Under the Overpass

        Maybe you`ve heard about the book Under the Overpass by Mike Yankoski, maybe you haven`t. This blog is to share with you the difficult truths this book helped me to face, and to learn from. On the cross country road trip I was on for the past month, I didn`t expect to see or face homelessness the way that I did. God broke my heart in a new and unexpected way, one that I know won`t go away. Below are some of my favorite quotes given in the book, and also a short story, taken from a chapter of the book. It is a story that should be told by every single Christian on earth. But the hard truth is-it isn`t. Christians don`t live that way. We don`t sacrifice our time, our comfort, our money, to care enough. To care at all. The thoughts and stories of this book moved me to care more, to care deeply. But what moved me even more, was going to some of those same places where Mike lived, and seeing the utter despair and brokenness that filled those streets. And in seeing it, feeling the broken heart of our God, our savior, who died for each of those lives. Go buy the book, you can get it online for $3.20, and read it. Read through John and see how Jesus lived his life as a homeless man, and how he treated the homeless around him. Let it break your heart...let it move you.


            The exclusion of the weak and insignificant, the seemingly useless people from everyday Christian life in community may actually mean the exclusion of Christ; for in the poor sister or brother, Christ is knocking at the door. Dietrich Bonhoeffer 

            In his book Ragamuffin Gospel, Brennan Manning writes, “We are all equally privileged but unentitled beggars at the door of God’s mercy.” I thought of that as person after person walked past without donating or even making eye contact. I felt my frustration rising until I realized how unentitled I really was. no one deserves mercy. And no one walking by owed us a dime. Mercy is, by definition, undeserved, or else it isn’t mercy. 

           What’s your definition of a Christian? It is broad enough to encompass the drug dealers, pimps, prostitutes, and broken people of the world? Jesus said that he came to heal the sick. Drug addicts are messed up just the same as liars are messed up, just the same as all humans are messed up. We all need Jesus. We all struggle with personal ways in which sin plays itself out in our lives. 
            What’s worse? To not do dope or to not love your brother? Why do we kick drug users out of the church wile quietly ignoring those who aren’t dealing with other, equally destructive sins? Why do we reject the loving, self-sacrificing, giving, encouraging, Jesus-pursuing drug addict but recruit the clean, self-interested, gossiping, loveless churchgoer? Which one do you suppose Jesus would rather share a burrito with under a bridge?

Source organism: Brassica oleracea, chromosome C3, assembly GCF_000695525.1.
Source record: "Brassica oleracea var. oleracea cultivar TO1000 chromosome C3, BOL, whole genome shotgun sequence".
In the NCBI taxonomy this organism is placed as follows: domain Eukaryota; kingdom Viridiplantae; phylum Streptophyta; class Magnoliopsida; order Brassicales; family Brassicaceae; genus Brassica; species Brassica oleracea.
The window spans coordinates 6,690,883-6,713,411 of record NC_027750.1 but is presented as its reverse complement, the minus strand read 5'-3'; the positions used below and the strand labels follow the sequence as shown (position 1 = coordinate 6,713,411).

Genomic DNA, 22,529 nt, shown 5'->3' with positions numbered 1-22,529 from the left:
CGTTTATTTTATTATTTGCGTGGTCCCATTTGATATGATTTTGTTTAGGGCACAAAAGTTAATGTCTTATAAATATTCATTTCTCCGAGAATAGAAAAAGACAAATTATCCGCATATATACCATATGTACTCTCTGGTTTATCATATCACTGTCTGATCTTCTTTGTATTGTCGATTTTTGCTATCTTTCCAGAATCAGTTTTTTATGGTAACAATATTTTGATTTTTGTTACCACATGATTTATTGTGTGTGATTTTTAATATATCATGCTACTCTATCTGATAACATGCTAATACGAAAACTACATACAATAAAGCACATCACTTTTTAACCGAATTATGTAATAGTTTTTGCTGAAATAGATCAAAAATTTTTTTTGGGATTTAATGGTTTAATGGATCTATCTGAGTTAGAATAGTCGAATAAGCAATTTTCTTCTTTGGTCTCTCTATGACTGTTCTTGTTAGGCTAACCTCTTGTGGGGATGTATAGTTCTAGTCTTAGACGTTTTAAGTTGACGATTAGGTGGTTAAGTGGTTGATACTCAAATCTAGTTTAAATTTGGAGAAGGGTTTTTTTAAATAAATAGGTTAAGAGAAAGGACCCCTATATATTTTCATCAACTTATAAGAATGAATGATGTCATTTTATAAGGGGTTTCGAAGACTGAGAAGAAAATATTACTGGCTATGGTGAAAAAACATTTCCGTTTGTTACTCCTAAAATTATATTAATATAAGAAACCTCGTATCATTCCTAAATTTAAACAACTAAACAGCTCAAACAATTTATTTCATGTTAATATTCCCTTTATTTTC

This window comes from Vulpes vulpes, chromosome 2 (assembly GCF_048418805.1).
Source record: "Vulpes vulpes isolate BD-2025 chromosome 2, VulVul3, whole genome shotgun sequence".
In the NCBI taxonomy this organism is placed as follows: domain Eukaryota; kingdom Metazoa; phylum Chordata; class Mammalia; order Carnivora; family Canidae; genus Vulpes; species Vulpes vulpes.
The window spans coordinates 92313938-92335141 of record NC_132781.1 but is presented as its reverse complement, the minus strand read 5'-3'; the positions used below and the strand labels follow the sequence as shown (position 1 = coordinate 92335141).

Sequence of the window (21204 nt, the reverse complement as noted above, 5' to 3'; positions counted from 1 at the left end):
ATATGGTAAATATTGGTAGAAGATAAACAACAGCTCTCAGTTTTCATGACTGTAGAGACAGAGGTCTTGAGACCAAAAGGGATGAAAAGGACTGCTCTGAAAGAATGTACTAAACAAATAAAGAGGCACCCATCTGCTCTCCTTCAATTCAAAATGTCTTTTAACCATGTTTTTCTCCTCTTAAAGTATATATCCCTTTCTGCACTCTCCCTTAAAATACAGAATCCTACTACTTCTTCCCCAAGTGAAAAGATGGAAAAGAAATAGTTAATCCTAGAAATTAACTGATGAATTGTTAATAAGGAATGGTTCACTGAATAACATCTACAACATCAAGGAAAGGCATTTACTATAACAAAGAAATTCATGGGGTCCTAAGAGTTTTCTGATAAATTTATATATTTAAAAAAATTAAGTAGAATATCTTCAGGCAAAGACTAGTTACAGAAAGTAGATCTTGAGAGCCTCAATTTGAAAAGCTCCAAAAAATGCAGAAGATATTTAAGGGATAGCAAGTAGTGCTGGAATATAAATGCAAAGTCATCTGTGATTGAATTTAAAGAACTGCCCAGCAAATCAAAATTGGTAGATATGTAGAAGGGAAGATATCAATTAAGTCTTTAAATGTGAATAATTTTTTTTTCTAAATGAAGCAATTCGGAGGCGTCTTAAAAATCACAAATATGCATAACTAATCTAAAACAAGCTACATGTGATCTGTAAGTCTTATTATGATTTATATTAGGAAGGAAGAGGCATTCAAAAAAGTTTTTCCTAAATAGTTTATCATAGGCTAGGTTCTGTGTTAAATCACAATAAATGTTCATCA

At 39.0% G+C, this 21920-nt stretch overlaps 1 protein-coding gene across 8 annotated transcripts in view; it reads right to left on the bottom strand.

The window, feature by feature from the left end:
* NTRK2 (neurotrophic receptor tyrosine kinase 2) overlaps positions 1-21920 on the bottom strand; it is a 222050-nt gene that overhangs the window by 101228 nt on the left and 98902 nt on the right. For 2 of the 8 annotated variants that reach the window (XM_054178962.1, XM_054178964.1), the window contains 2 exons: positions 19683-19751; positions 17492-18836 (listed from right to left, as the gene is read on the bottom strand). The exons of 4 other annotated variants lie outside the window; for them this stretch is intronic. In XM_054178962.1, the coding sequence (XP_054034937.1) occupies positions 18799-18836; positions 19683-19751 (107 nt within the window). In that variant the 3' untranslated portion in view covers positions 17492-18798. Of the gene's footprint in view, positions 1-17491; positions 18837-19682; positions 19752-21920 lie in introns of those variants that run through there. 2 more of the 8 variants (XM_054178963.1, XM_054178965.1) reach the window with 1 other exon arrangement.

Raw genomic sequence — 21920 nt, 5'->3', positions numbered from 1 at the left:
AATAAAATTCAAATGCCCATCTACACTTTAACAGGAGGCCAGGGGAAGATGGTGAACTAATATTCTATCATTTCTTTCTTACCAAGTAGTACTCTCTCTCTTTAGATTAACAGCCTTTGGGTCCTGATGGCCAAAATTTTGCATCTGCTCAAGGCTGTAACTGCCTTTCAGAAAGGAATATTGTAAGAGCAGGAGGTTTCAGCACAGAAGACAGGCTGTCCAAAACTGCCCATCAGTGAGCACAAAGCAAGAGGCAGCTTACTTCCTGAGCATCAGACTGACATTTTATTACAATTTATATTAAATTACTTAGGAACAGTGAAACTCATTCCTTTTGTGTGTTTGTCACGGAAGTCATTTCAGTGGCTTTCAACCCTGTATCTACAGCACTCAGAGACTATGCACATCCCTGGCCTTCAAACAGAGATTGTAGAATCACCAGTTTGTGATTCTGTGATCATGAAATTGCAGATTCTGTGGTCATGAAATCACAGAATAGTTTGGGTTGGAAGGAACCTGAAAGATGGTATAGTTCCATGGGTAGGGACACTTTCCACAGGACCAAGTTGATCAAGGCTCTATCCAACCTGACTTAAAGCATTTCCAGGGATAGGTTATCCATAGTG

"Something critical is missing in places that care for the broken and needy if the only people there are also broken and needy."

"Why do we so often overlook obvious ways to show the love of God we so loudly proclaim? Without waiting for an answer I charged on. If someone’s thirsty, give them a drink! If someone’s hungry, feed them! I mean, this is not complicated stuff.
            Who is to show the world Christ’s love if not the church?
            No one."

          
           The next evening, just before Sam and I left the park to panhandle, the “other Jesus guy” arrived. We saw him parking a small car across the street. When he called out to a few park people, they cheered and shuffled over, returning with twelve boxes of pizza. While a group gathered to chow down, “the other Jesus guy” joined us.
            “I’m George,” he said. “Are you guys new around here? I don’t remember seeing you before.”
            “Yea,” Sam said, “We’re just sort of passing through.”
            “We came in on the Greyhound about two weeks ago from Portland, but we were in the Tenderloin for a while,” I added.
            “Wow!” George said, eyebrows raised. “Tough place!”
            Later when the pizza was gone and the three of us were walking the empty boxes to the dumpster we had the chance to talk more. I asked George why he came to the park.
            “What do you mean?” George looked confused.
            “The pizza, hanging out down here, being nice to people no one else cares about. All of it. Why?”
            “I figure they’re hungry, and hey, everybody likes pizza, right?” said George. But he looked uncomfortable with the questions.
            “That’s the easy answer,” Sam said. “What’s the real reason?”
            “Okay,” George said, realizing we were serious. “You really want to know? I do this because my faith tells me to. The Bible clearly said, if you see someone hungry, feed them; if you see someone naked, clothe them. Those words weren’t written for us to make books and sermons about. They’re written so people don’t go hungry and naked. And they require action from all followers of Christ, not just the rescue missions. Anyway, that’s how I see it. so I’m trying to live my life that way and be pleasing to Jesus.”
            “Isn’t it amazing,” I said. “that when we live as were called and do what we’re commanded, the gospel does get preached-one way or another?”

       These are stories, not just words. This is life, this is the world we live in and are called to be the change in! Jesus break the heart of your church, your people for these needs. Break us and show us how much we need you-how much we need a savior. May all the glory be yours.
   

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